“NMAC works closely with campaigns from The Stigma Project and Greater Than AIDS, both of which do great work,” he told Healthline. “Generally, the most effective campaigns will be those that engage the public and empower individuals on the grassroots level to break down barriers and combat stigma. At the end of the day, what matters is that we are talking openly and honestly about HIV.”
Little data exists about whether these campaigns are improving public attitudes toward HIV. This may change with the implementation of the People Living with HIV Stigma Index, an international initiative that seeks to measure changing trends in stigma and discrimination experienced by people living with HIV. Fifty nations have already implemented the index, and the U.S. is currently in the process of doing so.
A 2011 report from the Henry J. Kaiser Family Foundation showed many Americans still hold negative attitudes toward people with HIV, but that the stigma has declined in recent years.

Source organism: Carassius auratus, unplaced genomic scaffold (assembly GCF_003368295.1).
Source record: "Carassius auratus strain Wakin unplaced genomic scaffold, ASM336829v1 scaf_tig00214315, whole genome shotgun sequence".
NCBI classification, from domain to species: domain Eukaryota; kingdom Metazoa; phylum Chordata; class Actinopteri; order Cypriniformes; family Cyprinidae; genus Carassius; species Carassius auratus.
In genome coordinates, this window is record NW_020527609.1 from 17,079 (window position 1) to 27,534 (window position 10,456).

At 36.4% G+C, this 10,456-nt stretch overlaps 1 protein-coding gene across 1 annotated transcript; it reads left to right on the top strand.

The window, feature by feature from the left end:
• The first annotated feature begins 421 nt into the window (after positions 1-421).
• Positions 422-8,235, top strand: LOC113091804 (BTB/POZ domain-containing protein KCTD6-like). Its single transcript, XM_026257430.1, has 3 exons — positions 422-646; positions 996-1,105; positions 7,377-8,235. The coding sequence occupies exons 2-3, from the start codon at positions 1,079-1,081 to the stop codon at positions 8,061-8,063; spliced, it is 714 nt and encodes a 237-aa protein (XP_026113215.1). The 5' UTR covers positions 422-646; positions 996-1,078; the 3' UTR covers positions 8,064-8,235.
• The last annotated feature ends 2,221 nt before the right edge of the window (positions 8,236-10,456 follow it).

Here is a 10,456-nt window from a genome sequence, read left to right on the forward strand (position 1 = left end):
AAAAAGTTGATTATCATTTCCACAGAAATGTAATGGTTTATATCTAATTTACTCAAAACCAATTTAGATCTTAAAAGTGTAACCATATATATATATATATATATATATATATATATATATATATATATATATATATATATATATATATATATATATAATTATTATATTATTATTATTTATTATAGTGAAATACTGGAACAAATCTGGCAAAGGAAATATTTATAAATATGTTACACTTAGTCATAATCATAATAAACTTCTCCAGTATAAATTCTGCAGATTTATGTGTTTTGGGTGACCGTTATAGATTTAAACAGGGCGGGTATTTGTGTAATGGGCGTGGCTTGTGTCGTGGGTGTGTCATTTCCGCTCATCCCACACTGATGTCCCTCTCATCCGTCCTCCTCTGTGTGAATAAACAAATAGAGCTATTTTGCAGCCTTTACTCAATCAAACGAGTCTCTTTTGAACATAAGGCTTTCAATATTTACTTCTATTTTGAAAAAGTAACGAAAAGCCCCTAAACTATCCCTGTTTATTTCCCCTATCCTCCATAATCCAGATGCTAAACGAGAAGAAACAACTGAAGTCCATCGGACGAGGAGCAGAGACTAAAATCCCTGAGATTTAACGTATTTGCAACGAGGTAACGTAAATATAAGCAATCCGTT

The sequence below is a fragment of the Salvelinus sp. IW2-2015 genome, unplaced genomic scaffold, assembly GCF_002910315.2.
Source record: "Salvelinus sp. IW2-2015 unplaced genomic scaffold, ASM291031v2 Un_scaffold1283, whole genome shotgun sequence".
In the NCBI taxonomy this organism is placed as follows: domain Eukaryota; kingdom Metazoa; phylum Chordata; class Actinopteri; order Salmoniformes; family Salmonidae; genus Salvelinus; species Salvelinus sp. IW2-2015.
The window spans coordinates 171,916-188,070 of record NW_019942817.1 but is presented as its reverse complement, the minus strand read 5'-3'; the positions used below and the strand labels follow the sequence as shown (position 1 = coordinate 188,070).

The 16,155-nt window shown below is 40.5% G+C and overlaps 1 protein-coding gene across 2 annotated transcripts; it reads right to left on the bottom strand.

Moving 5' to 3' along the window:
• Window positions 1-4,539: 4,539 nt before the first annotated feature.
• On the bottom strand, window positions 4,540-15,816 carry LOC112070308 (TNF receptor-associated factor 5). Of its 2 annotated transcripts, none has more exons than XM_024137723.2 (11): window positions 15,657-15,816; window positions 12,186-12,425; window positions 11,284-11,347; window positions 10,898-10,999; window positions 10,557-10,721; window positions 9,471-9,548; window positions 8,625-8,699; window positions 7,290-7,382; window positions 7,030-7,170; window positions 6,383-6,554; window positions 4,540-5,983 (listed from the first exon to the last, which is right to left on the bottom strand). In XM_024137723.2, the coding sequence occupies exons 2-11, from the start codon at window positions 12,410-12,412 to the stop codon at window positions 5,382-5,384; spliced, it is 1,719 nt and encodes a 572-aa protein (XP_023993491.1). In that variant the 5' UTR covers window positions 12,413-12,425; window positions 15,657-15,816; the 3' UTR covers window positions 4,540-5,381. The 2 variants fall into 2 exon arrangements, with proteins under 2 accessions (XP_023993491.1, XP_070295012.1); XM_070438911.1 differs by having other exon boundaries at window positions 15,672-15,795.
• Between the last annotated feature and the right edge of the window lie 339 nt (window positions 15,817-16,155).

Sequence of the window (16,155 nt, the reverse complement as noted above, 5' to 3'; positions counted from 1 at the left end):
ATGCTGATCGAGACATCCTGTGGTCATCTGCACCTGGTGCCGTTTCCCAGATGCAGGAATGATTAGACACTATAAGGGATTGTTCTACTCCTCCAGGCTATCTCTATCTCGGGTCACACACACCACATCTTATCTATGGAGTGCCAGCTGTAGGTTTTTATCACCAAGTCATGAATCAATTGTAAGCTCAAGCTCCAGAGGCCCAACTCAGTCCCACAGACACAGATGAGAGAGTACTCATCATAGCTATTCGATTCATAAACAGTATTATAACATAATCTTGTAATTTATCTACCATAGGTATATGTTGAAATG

Healthline’s HIV Awareness page on Facebook continues to be a popular place for lively discussions about the disease. Many people have posted their own stigma stories. Even today, some people still believe HIV can be spread by sharing a water glass or a toilet, according to the commenters. Others talked about losing their jobs because an employer learned of the illness.
Still, many, such as Jason McDonald, say things are getter better. “I feel like if I go to great lengths to hide my status than I am directly condoning stigma,” the Knoxville, Tenn. man wrote.